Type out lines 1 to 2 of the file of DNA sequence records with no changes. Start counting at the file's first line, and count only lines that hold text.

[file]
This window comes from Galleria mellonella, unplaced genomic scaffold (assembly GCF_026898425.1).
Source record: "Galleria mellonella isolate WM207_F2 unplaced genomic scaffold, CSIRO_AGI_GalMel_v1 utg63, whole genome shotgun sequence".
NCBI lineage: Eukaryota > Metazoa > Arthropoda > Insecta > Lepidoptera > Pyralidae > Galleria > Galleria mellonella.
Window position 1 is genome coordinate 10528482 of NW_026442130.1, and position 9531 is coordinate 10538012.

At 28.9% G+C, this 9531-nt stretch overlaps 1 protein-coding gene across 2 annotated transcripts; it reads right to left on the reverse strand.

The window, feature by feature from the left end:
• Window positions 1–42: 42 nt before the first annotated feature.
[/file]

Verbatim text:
This window comes from Galleria mellonella, unplaced genomic scaffold (assembly GCF_026898425.1).
Source record: "Galleria mellonella isolate WM207_F2 unplaced genomic scaffold, CSIRO_AGI_GalMel_v1 utg63, whole genome shotgun sequence".